DaveMart
      • 3 Years Ago
      Two or three years ago I predicted that the US's patchily funded start ups intent on 'brekthroughs' and attracting Government grants were going to get murdered by the East Asians, where funding is more consistent and the players were giant corporations intent on more incremental improvement. The only bright spots are that Nissan simply regards itself as an international corporation, so the battery set up's across the world are equally central, and that Petersen who has knocked lithium on any and all pretexts is likely to loose his shirt on Axion.
      Roy_H
      • 3 Years Ago
      So Ener1 is a subsidiary of Enerdel. I take it that Ener1 is left to die without any help from Enerdel, it would only drag Enerdel down too. Smart move on the part of Enerdel, to spin off a high risk venture as a separate company. I never had a good feeling about Ener1 because they never published any battery specifications or prices. Judging from the price of the Th!nk, Ener1 prices were high.
      EVnerdGene
      • 3 Years Ago
      whoa, I see a trend: When private markets invest in company, they tend to invest in experienced entrepreneurs, who also have some skin in the game. When the government invests in a long-shot idea for a business, there's always some kind of motive - however bent the thinkin' Seems like everyone has already forgotten that Ford owned this vehicle for a while, and invested, and lost millions on the deal.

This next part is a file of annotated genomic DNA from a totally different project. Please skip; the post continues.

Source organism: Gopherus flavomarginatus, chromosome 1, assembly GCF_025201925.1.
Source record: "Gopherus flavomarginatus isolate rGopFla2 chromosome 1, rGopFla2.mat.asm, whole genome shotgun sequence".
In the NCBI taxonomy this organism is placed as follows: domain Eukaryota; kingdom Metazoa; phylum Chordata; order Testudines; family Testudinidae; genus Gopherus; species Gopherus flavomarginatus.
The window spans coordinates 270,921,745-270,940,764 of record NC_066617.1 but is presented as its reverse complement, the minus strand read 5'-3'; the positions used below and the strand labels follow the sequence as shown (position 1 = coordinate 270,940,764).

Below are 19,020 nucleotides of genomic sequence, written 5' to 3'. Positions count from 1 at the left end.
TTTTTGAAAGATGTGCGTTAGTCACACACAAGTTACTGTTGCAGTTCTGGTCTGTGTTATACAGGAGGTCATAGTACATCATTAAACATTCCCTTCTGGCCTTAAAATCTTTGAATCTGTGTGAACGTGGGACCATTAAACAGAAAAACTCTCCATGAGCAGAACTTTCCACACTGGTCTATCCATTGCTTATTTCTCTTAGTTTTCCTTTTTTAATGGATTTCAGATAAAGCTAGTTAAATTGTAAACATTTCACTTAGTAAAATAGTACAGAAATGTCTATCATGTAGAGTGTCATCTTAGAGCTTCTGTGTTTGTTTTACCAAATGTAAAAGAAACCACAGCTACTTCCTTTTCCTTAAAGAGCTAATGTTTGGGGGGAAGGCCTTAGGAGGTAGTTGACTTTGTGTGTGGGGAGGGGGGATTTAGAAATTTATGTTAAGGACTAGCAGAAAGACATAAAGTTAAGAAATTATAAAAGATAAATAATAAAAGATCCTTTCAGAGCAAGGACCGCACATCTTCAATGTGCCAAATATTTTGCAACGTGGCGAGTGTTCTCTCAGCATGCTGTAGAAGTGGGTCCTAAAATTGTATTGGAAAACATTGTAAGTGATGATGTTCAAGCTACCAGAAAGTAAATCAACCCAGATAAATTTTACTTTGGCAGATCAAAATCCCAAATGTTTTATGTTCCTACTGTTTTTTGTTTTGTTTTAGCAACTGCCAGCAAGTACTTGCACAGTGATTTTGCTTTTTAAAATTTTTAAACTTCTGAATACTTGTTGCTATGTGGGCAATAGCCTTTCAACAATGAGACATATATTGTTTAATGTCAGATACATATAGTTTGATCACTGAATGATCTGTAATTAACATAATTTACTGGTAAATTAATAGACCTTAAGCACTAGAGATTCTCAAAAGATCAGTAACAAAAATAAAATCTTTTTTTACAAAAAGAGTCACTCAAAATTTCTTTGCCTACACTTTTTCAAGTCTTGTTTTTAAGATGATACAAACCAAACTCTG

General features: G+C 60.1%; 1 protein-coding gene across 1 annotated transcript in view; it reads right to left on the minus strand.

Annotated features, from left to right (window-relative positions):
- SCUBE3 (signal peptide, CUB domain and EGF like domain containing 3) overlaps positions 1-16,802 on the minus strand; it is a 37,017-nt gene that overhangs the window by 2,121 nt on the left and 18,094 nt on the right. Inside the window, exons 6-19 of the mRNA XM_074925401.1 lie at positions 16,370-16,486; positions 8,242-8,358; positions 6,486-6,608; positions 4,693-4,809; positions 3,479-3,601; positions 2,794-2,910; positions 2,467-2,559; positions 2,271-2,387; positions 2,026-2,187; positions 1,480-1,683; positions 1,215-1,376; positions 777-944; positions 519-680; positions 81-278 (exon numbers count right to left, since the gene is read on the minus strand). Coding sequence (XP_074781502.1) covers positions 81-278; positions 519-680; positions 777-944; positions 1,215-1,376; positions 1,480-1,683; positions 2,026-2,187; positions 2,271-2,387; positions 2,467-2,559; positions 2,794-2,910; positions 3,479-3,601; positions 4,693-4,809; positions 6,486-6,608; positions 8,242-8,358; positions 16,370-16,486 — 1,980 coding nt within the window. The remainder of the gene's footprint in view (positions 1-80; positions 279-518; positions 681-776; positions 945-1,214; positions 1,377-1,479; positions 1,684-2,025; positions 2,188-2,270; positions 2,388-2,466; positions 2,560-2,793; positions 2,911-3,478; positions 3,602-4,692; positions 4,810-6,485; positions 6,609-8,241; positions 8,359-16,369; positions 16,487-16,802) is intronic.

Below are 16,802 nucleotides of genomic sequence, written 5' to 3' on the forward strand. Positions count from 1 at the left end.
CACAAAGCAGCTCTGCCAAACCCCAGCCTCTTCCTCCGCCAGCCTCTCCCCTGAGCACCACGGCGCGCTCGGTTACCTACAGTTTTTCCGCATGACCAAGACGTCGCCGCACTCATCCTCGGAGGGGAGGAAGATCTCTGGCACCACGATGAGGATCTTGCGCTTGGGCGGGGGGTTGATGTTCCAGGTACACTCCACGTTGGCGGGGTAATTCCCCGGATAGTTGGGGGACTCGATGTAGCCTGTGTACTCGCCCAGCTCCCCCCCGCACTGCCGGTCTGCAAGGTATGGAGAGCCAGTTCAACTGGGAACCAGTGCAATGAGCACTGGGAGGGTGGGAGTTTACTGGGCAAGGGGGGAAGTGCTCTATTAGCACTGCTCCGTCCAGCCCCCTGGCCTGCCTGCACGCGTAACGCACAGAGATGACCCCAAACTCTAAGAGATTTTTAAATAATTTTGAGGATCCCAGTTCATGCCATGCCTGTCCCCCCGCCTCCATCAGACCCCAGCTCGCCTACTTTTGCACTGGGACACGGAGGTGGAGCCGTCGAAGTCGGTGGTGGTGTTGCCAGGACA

Spec
        • 3 Years Ago
        @EVnerdGene
        C'mon. Lots of private investors with skin in the game lost a lot of money with Enerdel, Solyndra, Beacon Power, etc.
          Spec
          • 3 Years Ago
          @Spec
          " Will Secretary Chu lose his job over lousy investments in Solyndra or Frisker ? How about Biden and Obozo ?" Uh . . . yes, they will. Ever hear of an election?
          EVnerdGene
          • 3 Years Ago
          @Spec
          I don't think our government has the expertise to evaluate business potential, nor should they. Don't gamble with our tax dollars (nor money we're borrowing from china). Another issue I have with bureaucrats making "investments" for us, is that they also have no skin in the game. Will Secretary Chu lose his job over lousy investments in Solyndra or Frisker ? How about Biden and Obozo ?
          EVnerdGene
          • 3 Years Ago
          @Spec
          @Michael If you are satisfied with Obozo's policies, then nothing I could say would change your so-called mind.
          DaveMart
          • 3 Years Ago
          @Spec
          Any due diligence would have shown that this was a Hail Mary pass rather than a normal investment. I am thinking of opening an ETF for similar ventures. Perhaps the RIP fund?
          Danaon
          • 3 Years Ago
          @Spec